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[New Zealand] Jewelry Attractions

I am planning a trip to New Zealand, leaving on November 1st for
a one month RV tour of the country. Would appreciate any tips
on places to visit, where to hunt for rocks and gems if
available, and any precious/semi-precious stone dealers or rock
and gem stores. I’ve never been there before, so would
appreciate any you can provide.

Thanks in advance, Kelly

I am planning a trip to New Zealand, leaving on November 1st for
a one month  RV tour of the country.  

G’day Kelly; Providing the weather is kind to you, you will be most
reluctant to go home at the end of your trip; You’ll love the place!
Whilst we don’t speak American, we do talk an understandable version
of English, and we gave up eating people quite a while ago.

On a more serious note, you will find very little here in the way of
jewellery places to visit. There is a very large place (used to be a
dairy factory) at the base of the Coromandel Peninsular - an hour or
two’s drive from Auckland - which has an enormous amount and variety
of rough gemstone material - but nearly all of it is imported. The
address is:- Wilderness Gems, 3 River Road, PO Box 87, NGATEA.
Phone(07) 867 7417 Fax (07) 867 7884 They have quite a bit of jade
(popularly called greenstone (pounamu) here) but it all comes from
Hokitika on the West Coast of the South Island. Last time I was
there (admittedly several years ago) the quality of their jade was
poor; one had to really search for decent stuff. They are very
pleasant people, however; they’d probably even put you on to other
gem places you could visit.

There is some agate in the Coromandel, but nothing spectacular, and
there is a working open cast gold mine not far away from there; the
Martha Mine. I don’t know whether they accept visitors though; I
doubt it. There is some obsidian around Lake Taupo, but again, not
spectacular and difficult to find.

There is, as I have said, jade on the West Coast of the South Island,
not actually in the little town of Hokitika, though that is where the
carving and shaping factories are; they welcome visitors literally by
the bus load! They even invite one to walk around and talk to the
workpeople (buttonhole one and heshe will teach you how to polish it)
and watch the 4 & 5 foot diamond saws cutting the jade boulders.
And, of course, buy the jade artefacts, though they do have bins of
waste material which they let you fossick around and select priced
pieces. I have had one or two very nice pieces from their waste bins.
There is the occasional piece of worn jade to be picked up off the
beach close to the mouth of the Arahura River near Hokitika, but it is
usually cracked and battered from it’s journey over the boulders in
the headwaters, and scarcely worth the bother.

There is quite a bit of gold left in the lower part of the South
Island, and you can pan for it in several rivers and streams in
Central Otago. But you’ll find little more than ‘colours’. Most of
it went in the late 1800’s. They say the Shotover River in
Queenstown was the richest river in the world, and umpteen dredges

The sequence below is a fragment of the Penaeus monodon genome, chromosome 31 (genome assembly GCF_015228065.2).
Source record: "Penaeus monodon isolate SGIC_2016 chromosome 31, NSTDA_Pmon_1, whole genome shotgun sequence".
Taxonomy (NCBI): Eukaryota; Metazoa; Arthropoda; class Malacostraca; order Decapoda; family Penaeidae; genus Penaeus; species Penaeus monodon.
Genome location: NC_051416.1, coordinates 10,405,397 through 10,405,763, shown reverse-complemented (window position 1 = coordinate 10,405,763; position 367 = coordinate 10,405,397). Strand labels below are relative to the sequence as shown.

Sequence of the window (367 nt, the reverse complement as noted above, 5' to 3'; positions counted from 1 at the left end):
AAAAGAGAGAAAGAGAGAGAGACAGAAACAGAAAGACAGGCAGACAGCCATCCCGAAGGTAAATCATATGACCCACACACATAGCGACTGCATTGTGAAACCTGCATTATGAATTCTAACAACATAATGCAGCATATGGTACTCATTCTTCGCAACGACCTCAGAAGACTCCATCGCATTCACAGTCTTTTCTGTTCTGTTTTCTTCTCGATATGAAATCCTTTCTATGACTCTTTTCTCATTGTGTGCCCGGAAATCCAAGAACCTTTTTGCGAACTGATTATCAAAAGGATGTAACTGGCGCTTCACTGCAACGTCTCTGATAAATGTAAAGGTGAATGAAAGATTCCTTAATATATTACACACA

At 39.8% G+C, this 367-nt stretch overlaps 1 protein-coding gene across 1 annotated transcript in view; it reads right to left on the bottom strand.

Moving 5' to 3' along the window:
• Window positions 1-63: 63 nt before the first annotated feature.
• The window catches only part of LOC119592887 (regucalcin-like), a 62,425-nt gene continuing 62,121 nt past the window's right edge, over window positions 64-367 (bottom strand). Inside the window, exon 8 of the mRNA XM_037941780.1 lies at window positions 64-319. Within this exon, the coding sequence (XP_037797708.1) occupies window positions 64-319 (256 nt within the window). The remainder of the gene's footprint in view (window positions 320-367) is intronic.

went up and down many times, removing many tons of the stuff - and
there is still the occasional tiny nugget to be found - I have two the
size of a grain of rice from the Shotover! But the country all
around there has to be seen to be believed - wildly beautiful. There
is also jet boating, river rafting, and even bunjy jumping off the
Shotover Bridge; a very long drop.

I reckon your best trick is to contact travel shops in your own area,
tell them you want info on NZ - and you’ll get inundated with
pamphlets! Then when you have a general ‘feel’ for the place, give
me a shout if you would like my 5? worth. When you get here, you
will find that every town has an Information Centre, run by local
volunteers, signposted by a large lower case ‘i’ and they will tell
you anything you want to know - with no charge.

You will find the pace of life here is far easier than what you are
probably used to; (most American visitors remark about that!) and
other than in the bigger cities like Auckland, many shopkeepers and
salesfolk will happily spare time for a brief chat. In fact outside
the cities, if you walk in parks, and so on, practically everyone you
pass will smile, nod, or say ‘lovely day’ or something.

Perhaps I should end by saying we emigrated from England in 1957. And
have never regretted it for a moment; I reckon I’m a Kiwi’ now!
Cheers and happy travelling, PS - What’s an ‘RV tour’? – John
Burgess; @John_Burgess2 of Mapua Nelson NZ


I’m back with more ideas.

I’ve contacted to Auckland Geological and Lapidary Society (Dale
MacIndie at +64 9 576 4721) and she informs me that there are 27 such
clubs throughout New Zealand, and what she suggests is you contact
some of these clubs and try to arrange to go out on a field trip.

When I get the list of contacts I’ll post them here, or emaiol them
directly to you. Unfortch, it seems that email facilities are still at
the embryonic stage with members of the Geological and Lapidary
Society. It may an airmail job. That takes 7 days from USA to here.

But certainly getting in on a planned group field trip would be way
better than hunting around yourselves haphazardly on what might turn